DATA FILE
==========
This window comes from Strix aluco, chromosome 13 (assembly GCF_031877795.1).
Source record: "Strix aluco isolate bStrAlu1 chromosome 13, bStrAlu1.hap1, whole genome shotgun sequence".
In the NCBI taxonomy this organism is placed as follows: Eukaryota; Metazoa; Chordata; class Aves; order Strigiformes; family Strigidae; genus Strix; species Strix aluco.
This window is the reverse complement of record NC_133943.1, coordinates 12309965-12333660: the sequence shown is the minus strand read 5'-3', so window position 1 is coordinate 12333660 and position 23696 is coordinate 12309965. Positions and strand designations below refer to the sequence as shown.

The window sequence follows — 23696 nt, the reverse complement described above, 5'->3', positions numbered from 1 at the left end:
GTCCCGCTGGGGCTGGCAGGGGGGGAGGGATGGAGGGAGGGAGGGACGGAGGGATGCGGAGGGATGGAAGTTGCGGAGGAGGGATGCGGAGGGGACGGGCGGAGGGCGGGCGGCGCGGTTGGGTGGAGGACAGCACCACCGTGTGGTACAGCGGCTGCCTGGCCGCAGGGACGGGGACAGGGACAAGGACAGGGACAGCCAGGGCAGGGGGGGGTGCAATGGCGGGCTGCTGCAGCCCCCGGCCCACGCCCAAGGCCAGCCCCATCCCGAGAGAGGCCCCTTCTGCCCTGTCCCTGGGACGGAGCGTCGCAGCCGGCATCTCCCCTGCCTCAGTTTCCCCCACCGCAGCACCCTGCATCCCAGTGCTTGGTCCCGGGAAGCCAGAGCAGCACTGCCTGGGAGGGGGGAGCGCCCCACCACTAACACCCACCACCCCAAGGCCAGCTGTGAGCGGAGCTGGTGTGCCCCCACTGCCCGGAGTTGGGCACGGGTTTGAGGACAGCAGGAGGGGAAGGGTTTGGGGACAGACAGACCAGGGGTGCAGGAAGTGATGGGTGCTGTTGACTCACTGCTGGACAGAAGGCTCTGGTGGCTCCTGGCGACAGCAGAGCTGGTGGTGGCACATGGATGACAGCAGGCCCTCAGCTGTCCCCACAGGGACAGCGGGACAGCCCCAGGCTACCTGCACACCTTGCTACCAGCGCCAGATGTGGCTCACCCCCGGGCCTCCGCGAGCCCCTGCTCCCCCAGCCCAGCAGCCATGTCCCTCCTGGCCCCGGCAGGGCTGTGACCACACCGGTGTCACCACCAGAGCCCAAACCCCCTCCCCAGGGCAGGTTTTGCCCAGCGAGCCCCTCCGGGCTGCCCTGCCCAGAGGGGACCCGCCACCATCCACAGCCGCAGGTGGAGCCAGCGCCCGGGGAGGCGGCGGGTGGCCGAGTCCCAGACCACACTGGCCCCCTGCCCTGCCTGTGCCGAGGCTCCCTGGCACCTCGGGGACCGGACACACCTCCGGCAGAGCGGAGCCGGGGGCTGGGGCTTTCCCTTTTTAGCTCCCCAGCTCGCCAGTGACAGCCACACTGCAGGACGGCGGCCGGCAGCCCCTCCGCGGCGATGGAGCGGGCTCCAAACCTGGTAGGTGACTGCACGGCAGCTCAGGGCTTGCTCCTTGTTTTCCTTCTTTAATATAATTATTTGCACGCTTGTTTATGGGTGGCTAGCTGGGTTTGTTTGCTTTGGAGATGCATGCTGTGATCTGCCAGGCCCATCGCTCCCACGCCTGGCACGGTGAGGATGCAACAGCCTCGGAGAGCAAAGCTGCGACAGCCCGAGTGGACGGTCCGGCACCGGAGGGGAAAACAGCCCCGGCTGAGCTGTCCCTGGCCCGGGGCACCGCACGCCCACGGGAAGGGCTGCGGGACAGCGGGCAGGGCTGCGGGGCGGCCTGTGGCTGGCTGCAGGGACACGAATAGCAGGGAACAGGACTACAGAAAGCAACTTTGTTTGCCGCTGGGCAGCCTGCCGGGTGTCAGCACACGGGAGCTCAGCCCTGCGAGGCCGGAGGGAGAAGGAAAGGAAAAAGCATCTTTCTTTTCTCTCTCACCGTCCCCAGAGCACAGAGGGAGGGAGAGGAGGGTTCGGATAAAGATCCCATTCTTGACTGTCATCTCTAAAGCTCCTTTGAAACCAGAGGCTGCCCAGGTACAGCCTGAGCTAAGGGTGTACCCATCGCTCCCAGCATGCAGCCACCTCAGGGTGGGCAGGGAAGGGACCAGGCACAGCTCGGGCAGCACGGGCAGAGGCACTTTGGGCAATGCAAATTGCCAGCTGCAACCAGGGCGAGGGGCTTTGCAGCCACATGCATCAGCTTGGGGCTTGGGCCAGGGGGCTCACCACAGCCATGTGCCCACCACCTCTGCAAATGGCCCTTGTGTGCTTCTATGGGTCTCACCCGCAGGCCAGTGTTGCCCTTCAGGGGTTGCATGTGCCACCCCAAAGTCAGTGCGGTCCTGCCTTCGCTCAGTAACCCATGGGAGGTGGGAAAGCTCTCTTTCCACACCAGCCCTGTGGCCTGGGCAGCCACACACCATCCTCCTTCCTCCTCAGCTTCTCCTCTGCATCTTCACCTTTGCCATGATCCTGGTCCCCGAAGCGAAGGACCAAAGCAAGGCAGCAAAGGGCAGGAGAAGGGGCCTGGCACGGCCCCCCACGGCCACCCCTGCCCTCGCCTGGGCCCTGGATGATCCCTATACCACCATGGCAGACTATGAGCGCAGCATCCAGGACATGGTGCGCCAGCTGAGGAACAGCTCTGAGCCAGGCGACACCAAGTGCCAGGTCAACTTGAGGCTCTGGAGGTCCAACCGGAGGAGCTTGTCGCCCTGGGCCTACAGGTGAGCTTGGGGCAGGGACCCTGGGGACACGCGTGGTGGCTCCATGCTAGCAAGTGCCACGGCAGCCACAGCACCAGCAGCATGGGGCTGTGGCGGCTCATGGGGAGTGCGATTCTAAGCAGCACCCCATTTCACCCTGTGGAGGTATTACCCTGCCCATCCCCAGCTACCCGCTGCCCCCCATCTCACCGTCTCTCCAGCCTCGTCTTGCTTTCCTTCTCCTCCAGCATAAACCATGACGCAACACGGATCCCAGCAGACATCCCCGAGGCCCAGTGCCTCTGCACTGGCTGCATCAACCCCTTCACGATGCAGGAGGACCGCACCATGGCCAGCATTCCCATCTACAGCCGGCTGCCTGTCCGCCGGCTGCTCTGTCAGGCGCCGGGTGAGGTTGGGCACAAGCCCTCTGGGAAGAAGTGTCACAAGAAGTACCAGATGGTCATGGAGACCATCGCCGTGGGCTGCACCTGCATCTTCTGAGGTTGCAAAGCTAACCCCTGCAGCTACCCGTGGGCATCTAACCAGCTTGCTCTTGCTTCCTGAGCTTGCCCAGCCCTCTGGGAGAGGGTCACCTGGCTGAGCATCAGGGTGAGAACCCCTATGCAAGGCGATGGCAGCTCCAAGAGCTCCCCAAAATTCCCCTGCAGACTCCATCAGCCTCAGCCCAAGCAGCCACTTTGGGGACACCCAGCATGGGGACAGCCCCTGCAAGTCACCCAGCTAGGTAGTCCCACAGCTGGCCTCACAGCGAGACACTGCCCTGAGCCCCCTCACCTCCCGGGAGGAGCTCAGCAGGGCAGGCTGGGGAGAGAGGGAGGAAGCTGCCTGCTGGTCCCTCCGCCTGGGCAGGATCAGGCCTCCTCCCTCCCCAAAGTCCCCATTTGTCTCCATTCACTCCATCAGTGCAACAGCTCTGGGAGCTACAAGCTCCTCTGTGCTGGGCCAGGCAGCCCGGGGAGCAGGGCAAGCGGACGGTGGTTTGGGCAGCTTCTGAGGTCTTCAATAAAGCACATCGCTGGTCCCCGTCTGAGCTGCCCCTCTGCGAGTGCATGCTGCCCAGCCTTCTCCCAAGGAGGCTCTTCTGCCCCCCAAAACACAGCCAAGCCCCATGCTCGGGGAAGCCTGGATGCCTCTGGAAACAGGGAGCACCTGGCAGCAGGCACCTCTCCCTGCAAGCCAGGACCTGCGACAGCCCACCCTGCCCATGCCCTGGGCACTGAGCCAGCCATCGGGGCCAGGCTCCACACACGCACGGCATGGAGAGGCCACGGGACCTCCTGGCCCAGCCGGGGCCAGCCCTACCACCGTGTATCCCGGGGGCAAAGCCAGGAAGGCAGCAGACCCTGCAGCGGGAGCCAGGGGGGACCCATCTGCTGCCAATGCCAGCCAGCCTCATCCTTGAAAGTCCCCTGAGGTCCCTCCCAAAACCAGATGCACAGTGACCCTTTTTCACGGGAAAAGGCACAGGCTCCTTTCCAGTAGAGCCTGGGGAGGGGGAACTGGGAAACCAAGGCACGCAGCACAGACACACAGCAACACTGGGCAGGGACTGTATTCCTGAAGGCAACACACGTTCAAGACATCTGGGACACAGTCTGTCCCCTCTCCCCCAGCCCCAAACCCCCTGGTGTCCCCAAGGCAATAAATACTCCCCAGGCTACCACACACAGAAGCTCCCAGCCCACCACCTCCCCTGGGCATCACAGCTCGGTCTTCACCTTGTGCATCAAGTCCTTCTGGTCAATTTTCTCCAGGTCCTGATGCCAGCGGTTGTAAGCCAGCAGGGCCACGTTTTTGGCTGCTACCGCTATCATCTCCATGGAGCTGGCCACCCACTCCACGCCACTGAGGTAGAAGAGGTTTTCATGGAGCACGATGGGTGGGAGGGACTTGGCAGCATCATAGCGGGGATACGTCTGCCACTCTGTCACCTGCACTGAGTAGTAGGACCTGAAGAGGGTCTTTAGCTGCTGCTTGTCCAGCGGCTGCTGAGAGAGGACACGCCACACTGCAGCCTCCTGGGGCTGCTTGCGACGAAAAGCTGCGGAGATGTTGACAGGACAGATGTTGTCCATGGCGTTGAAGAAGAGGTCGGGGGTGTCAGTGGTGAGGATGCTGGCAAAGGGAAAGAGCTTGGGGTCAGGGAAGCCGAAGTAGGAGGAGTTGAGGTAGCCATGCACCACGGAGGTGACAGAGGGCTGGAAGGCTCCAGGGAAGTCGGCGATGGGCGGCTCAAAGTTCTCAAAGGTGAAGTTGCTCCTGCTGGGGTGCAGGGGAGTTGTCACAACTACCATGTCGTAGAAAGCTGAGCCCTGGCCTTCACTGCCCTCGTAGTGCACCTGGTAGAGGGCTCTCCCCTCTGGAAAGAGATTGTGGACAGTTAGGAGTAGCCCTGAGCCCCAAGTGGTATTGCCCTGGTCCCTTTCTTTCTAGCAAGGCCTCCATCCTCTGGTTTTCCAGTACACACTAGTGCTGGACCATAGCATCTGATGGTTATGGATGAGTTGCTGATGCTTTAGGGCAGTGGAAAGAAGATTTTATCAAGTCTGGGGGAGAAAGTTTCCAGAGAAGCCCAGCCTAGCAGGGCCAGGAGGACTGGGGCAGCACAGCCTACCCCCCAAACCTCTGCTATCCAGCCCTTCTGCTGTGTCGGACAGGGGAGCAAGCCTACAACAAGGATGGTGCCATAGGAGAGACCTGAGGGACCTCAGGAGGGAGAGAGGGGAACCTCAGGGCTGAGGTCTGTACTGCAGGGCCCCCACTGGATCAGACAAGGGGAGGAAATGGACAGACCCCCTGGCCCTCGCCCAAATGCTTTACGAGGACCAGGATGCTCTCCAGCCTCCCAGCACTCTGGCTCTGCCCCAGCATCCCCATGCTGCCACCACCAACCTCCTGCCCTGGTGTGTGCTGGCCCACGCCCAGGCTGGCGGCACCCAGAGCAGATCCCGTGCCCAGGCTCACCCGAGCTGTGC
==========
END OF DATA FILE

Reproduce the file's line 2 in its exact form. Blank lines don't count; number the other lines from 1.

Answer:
Source record: "Strix aluco isolate bStrAlu1 chromosome 13, bStrAlu1.hap1, whole genome shotgun sequence".